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in cursive on right rim of self-base: David; on front rim of self-base: JEFFERSON; incised in the model on scroll in Jefferson's left hand: Tout homme / a deux Patries / la Sienne / et / la France; foundry cachet impressed in the model on rear rim, at right, of self-base: CIRE PERDUE / LE BLANC BARBEDIENNE / A PARIS; below, probably cold-stamped: BRONZE

Marks and Labels

FM: LeBlanc-Barbedienne


(Reportedly London art market), by 1974.[1] (Michael Hall Fine Arts, Inc., New York), 1974; purchased 13 March 1975 by NGA.

Exhibition History
The Romantics to Rodin: French Nineteenth-Century Sculpture from North American Collections, Los Angeles County Mus. of Art; Minneapolis Inst. of Arts; Detroit Inst. of Arts; Indianapolis Mus. of Art; Mus. of Fine Arts, Boston, 1980-1981, no. 99.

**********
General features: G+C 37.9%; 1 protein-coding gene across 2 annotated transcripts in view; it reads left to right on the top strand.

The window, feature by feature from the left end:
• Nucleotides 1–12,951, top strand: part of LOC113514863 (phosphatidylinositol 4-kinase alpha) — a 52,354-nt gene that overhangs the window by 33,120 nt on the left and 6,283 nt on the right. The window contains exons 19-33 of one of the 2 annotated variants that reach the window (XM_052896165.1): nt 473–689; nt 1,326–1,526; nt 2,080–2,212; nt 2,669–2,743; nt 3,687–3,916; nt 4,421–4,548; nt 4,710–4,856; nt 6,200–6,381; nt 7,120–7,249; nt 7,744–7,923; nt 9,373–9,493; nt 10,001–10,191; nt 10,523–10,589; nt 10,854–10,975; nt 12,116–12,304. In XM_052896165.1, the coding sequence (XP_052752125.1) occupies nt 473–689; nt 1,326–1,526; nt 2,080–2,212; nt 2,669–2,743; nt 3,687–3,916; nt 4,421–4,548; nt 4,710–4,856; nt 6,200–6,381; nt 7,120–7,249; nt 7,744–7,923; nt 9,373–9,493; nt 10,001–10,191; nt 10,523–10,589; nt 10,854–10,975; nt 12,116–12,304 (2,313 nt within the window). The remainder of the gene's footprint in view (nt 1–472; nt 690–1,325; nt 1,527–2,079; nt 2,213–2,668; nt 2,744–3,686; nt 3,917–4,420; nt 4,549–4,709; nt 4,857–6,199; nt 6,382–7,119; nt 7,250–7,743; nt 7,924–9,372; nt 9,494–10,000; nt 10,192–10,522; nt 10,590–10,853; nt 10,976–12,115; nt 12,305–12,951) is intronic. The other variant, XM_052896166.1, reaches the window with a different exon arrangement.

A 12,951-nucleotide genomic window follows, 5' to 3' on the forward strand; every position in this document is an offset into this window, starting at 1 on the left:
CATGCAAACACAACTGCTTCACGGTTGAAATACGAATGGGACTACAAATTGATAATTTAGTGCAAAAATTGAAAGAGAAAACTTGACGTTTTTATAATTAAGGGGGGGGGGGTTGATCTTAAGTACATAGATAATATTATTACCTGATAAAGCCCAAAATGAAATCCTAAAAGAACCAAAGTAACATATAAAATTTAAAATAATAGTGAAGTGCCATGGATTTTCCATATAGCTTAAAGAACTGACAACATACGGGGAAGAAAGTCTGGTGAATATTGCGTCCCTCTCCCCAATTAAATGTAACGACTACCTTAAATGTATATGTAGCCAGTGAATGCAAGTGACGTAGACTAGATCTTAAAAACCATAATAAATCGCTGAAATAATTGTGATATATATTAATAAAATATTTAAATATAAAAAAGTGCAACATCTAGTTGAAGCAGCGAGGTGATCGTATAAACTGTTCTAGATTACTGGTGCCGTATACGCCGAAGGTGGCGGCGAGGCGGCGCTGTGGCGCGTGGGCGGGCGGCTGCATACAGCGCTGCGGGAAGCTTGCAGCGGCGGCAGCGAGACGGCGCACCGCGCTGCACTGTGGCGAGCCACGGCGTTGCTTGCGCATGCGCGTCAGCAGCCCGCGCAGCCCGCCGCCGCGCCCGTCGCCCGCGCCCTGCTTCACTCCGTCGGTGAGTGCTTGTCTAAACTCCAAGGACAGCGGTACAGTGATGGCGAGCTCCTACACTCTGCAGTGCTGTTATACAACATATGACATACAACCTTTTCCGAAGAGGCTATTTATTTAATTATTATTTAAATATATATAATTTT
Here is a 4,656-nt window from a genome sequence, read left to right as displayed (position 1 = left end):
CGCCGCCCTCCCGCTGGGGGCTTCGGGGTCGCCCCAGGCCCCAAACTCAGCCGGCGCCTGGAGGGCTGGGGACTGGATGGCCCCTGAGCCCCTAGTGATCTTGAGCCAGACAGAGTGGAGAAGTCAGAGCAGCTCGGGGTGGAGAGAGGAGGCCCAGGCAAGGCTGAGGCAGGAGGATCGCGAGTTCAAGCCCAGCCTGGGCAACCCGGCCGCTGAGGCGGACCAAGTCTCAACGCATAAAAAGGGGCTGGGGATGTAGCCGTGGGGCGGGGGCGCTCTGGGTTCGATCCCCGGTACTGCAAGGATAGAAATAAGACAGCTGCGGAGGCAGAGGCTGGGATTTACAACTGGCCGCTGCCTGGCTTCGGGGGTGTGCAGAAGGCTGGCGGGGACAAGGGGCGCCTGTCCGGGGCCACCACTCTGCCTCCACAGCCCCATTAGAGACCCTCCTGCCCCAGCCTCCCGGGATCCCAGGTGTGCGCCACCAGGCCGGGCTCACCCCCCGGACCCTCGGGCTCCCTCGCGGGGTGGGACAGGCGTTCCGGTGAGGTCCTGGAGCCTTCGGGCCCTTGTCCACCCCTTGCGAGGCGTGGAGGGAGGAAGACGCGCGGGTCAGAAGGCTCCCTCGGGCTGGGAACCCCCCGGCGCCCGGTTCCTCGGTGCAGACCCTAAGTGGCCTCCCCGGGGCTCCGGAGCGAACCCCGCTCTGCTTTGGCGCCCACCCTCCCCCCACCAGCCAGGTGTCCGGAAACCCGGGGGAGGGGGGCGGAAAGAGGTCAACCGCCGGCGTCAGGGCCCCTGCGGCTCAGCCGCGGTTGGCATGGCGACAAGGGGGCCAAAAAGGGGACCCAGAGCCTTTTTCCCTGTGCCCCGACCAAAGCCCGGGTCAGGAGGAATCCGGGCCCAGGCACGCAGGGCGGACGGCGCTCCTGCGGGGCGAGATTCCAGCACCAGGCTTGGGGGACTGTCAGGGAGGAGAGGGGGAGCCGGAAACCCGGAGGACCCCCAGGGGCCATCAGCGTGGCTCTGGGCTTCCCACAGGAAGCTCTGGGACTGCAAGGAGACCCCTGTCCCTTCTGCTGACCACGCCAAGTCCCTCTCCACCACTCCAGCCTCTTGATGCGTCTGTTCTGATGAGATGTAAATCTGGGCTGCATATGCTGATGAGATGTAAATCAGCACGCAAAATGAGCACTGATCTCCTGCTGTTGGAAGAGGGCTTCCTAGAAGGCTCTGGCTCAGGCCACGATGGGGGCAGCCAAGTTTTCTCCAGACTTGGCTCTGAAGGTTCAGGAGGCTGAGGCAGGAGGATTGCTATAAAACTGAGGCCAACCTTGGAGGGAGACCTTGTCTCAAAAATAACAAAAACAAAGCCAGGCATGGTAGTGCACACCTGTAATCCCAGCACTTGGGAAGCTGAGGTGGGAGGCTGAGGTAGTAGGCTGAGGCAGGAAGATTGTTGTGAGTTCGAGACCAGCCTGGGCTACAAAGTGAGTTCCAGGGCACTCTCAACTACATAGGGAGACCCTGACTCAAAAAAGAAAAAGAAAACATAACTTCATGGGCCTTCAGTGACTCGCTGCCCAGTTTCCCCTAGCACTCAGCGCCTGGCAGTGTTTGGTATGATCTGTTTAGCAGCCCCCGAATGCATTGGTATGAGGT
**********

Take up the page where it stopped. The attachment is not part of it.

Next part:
John Frazee, 1790-1852, Sculptor, National Portrait Gallery, Washington, D.C., The Boston Atheneum, 1986, not in cat. (shown only in Washington).
Sculpture: An Illustrated Catalogue. National Gallery of Art, Washington, 1994: 64, repro.
Butler, Ruth, and Suzanne Glover Lindsay, with Alison Luchs, Douglas Lewis, Cynthia J. Mills, and Jeffrey Weidman. European Sculpture of the Nineteenth Century. The Collections of the National Gallery of Art Systematic Catalogue. Washington, D.C., 2000: 214-219, color repro.
Somma, Thomas P. "Lost in America: David d'Angers's Bronze Statue of Thomas Jefferson, 1832-1833." In Kennon, Donald R. and Thomas P. Somma (eds.). American Pantheon: Sculptural and Artistic Decoration of the United States Capitol. Athens, Ohio, 2004: 90-110, repro. fig. 9.
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